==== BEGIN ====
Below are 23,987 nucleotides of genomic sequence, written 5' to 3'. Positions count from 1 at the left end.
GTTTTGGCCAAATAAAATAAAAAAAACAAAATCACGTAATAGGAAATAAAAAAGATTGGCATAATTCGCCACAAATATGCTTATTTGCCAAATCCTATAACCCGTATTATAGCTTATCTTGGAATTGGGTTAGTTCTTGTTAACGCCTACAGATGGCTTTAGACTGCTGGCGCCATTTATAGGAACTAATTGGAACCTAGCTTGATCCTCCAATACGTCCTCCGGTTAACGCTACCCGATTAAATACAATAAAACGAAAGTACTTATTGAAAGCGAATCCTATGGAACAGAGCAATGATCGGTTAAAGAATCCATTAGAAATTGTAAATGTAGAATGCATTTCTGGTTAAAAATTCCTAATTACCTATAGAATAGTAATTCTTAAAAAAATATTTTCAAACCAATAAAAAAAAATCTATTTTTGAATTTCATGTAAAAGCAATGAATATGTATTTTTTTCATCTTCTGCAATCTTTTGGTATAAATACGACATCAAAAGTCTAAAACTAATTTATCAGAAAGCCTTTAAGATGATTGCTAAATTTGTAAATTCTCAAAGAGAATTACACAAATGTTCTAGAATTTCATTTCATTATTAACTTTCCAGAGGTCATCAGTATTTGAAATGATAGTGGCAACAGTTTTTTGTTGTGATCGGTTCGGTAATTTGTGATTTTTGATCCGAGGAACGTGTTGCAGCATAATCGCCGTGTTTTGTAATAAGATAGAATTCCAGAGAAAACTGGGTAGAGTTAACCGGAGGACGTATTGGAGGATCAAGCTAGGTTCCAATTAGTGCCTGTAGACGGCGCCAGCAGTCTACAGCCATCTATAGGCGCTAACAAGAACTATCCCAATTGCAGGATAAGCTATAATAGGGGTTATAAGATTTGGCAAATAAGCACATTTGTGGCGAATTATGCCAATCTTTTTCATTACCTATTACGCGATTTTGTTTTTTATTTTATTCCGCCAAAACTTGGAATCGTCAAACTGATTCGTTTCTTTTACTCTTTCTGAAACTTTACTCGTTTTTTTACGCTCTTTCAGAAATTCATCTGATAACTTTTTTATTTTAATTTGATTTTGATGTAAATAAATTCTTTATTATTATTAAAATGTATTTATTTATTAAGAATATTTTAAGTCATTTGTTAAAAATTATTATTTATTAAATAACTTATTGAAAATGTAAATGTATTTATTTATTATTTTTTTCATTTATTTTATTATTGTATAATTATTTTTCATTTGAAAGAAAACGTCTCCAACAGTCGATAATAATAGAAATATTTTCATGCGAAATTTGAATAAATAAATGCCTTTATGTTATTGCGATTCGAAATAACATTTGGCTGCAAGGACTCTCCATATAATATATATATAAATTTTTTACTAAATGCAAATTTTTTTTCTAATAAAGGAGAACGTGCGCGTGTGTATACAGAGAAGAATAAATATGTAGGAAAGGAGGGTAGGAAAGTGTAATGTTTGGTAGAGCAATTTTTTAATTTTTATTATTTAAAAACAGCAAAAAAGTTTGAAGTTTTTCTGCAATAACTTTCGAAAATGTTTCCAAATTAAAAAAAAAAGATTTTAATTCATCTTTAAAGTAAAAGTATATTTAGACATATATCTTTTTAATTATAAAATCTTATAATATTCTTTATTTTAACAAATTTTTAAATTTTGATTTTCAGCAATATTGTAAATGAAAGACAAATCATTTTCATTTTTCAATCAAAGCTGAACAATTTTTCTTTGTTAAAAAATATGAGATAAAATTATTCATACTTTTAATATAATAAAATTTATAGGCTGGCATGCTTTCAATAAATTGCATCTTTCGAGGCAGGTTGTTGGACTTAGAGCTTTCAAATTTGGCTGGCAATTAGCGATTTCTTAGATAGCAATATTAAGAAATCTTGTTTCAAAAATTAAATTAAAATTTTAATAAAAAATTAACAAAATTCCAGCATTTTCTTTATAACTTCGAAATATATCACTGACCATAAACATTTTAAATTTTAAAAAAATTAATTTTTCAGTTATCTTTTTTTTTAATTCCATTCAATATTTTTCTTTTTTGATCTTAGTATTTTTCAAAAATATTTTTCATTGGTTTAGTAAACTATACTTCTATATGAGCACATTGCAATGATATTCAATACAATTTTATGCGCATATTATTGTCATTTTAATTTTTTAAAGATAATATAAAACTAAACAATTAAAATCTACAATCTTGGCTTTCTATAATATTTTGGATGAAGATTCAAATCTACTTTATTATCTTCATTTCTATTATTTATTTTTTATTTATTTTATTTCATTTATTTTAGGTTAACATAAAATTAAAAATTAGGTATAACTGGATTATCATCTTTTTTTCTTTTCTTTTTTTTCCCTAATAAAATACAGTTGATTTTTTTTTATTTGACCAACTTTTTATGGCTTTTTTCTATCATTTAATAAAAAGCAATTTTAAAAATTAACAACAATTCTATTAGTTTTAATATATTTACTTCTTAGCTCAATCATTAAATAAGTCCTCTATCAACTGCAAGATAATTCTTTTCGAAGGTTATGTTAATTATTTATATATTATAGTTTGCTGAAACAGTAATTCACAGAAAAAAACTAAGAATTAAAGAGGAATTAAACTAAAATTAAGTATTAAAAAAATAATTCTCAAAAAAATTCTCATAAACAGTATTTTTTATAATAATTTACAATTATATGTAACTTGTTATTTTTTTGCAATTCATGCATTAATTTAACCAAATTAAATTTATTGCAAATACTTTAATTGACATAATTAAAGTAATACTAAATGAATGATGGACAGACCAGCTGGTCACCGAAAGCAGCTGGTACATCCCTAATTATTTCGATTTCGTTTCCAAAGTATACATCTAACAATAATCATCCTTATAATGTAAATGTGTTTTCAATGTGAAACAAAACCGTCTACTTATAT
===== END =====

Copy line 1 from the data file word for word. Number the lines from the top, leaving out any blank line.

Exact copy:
Below are 23,987 nucleotides of genomic sequence, written 5' to 3'. Positions count from 1 at the left end.